To sum up, we've had a lot of conflicting calculations of how often Justice Butler has and has not ruled for defendants in criminal cases. Contrary to the assertions of Illusory Tenant and other members of the defense bar, academics calculate numbers like these all the time for various purposes.
This type of analysis is not counting cases as "right" or "wrong." It's not, despite loose use of language, even counting them "for" or "against" Justice Butler. It isn't, although some slip into the language, even counting cases as "pro" or "anti" "criminal."
Empirical studies like this are not going to capture everything that more traditional doctrinal study (i.e., analyzing the arguments for or against a position) does and it can't replace it. But if you look at enough cases in an evenhanded way, it can reveal a pattern that reveals doctrinal differences among justices.
"Among" is an important word. The key is not whether Louis Butler voted to uphold the claim of a defendant 25%, 48% or 58% of the time. We can think that any one of these numbers sounds high or low, but how are we really to know? Maybe we have a state full of blundering constables and the Supreme Court has needed to clean house.
This is where (and now I am going to cause my lefty readers to spasm again), Jessica McBride advanced the conversation. She she did a comparative analysis. That analysis showed that Justice Butler voted to uphold at least one claim of a criminal defendant in a case 2 to 3 times as often as Justices Prosser, Roggensack and Wilcox. Even though I adjusted her number for Justice Butler downward a bit, from 58% to 49% - those stark differences remain.
That tells us something and neither IT nor any of the hot and bothered anonymous commenters here have said one thing to contradict that. We can all differ on what it tells us. Maybe Justice Butler has a more enlightened view of the civil liberties of the accused. Maybe he reads those civil liberties too expansively at the expense of law enforcement. But one thing is sure. He reads them differently than Justices Prosser and Roggensack.
They have criticized the methodology. IT says that the cases have "a number of subtleties that Prof. Esenberg's suggested methodology simply can't take into consideration." True and, he didn't even have to say so, because I did in my first post on all of this. But, for these purposes, it doesn't matter. Sometimes we want to hone in on details. Sometimes we want to step back and see the big picture. Here, we see Louis Butler is three times as likely to uphold a claim of a criminal defendant that Patience Roggensack. Obviously, Justices Butler and Roggensack see things differently. Yes, there were certainly subtleties in all of these cases but we treated both Justices Roggensack and Butler the same and we had enough cases that our big picture is still valid.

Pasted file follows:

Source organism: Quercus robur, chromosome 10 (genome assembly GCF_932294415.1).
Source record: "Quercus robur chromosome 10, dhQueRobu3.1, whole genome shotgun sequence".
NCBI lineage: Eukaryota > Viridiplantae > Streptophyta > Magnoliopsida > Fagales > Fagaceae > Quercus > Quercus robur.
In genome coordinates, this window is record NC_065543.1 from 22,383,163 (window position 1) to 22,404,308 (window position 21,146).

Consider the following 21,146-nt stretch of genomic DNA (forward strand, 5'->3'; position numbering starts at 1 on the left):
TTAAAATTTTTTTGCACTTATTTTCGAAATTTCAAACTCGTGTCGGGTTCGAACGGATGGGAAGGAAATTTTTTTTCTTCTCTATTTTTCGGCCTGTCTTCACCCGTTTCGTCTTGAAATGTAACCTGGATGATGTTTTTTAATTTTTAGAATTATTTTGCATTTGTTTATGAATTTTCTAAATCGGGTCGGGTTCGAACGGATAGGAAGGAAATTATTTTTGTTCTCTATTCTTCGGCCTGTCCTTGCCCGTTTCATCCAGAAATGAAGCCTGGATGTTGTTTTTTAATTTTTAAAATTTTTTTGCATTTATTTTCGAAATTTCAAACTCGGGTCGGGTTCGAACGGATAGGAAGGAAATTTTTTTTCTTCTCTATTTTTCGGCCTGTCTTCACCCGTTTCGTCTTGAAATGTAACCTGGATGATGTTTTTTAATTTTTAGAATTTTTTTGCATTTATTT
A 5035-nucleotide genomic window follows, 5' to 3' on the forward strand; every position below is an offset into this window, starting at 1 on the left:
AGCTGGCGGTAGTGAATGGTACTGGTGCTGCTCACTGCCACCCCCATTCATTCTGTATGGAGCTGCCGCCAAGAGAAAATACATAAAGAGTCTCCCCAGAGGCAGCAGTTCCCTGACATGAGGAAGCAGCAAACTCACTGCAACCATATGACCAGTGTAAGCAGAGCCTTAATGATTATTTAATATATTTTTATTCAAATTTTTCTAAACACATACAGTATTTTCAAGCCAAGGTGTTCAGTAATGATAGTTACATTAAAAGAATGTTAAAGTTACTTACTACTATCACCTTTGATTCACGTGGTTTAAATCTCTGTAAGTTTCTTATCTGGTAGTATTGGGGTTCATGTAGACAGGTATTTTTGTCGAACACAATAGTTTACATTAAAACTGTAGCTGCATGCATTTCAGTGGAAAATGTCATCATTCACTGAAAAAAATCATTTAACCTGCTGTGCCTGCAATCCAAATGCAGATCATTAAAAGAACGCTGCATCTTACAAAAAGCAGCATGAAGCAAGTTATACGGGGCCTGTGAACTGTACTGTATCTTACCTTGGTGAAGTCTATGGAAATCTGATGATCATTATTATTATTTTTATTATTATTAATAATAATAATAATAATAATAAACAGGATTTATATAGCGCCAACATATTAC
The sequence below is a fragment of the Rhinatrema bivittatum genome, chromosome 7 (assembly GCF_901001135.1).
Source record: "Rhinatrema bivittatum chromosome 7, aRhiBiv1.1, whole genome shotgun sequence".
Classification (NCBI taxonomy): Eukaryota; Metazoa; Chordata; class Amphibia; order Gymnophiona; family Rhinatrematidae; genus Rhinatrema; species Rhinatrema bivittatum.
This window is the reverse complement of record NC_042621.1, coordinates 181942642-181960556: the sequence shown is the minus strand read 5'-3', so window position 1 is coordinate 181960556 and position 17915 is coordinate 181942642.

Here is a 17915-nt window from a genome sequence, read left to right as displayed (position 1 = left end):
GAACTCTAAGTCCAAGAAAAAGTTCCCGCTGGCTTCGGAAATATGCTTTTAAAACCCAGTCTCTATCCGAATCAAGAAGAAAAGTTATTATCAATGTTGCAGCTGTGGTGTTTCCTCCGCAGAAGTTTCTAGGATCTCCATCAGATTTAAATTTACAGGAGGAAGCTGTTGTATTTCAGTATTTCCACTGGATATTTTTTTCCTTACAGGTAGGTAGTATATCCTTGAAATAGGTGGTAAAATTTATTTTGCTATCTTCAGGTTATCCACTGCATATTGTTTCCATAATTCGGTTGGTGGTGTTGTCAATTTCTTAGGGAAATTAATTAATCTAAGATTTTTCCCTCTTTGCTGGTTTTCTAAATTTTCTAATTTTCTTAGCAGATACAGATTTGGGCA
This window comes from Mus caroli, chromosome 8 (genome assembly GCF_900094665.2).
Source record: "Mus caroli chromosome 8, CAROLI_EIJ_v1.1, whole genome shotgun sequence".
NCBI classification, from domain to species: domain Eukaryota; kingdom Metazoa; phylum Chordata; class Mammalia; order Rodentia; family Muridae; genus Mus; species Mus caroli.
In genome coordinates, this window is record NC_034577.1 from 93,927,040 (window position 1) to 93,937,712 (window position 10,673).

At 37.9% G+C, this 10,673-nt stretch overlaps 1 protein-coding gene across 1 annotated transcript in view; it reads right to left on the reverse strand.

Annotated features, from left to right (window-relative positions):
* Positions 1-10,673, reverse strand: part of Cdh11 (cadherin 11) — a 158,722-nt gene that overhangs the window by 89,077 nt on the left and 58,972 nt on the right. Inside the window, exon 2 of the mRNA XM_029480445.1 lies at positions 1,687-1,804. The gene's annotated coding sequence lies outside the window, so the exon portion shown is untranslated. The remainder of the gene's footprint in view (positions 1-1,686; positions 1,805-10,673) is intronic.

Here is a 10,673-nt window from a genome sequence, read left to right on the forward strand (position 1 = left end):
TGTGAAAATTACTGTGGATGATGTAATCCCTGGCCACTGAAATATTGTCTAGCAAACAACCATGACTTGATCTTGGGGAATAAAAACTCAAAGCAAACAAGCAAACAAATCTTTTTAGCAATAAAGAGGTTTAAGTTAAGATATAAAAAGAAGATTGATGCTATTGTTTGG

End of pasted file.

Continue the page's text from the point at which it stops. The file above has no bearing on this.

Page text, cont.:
But shouldn't we count how many convictions were upheld. That's the point of prosecutions, isn't it? We certainly could do an analysis comparing convictions upheld and overturned. But there are problems with that. First, a lot of significant cases don't raise the question of upholding or overturning a conviction. The Mark Jensen case is an example. Second, if you do this analysis, you can't do it like the Butler campaign did it. You have to limit yourself to cases where the court actually addressed whether or not to overturn the convictions. No base hit if you don't come to bat. Third, it really doesn't make a lot of sense to count up the convictions when each conviction does not represent an actual decison point. If I decide to throw out one piece of evidence that overturns six convictions, did I really make six decisions?
And let's say that we an analysis of convictions. We would then need to do what McBride did. We'd need to compare all of the members of the court, Let's say Justice Butler overturned 25% of the convictions or, as I think may be more likely, something around 40%. Is that too high? Too low? How does he compare to the others?
It seems reasonable to assume that the comparison is going to look a lot like McBride's. It makes little sense to think the Justice Butler is three times as likely to rule in favor of a defendant's claims generally but no more likely to overturn a conviction. But unless you do this work, I don't think the conviction number means much.
But, they say, some of these "pro-defendant rulings" are weak tea. All the defendant got is some discovery or a new hearing. Again, that doesn't matter unless we think that Justice Butler is more likely to grant defendants minor relief yet no more likely to grant major relief. That does not sound plausible.
Finally, why did I spend time on this? Part of the reason is that I have been formulating some empirical research on the court and so this kind of thing has been on my mind. But, more importantly, there are differences in judicial philosophy that ought to be discussed. There isn't, in fact, "no one here but us Scalias" and the claim that there aren't significant differences on these issues misleads the public just as much as oversimplification of the issues in some of the particular cases.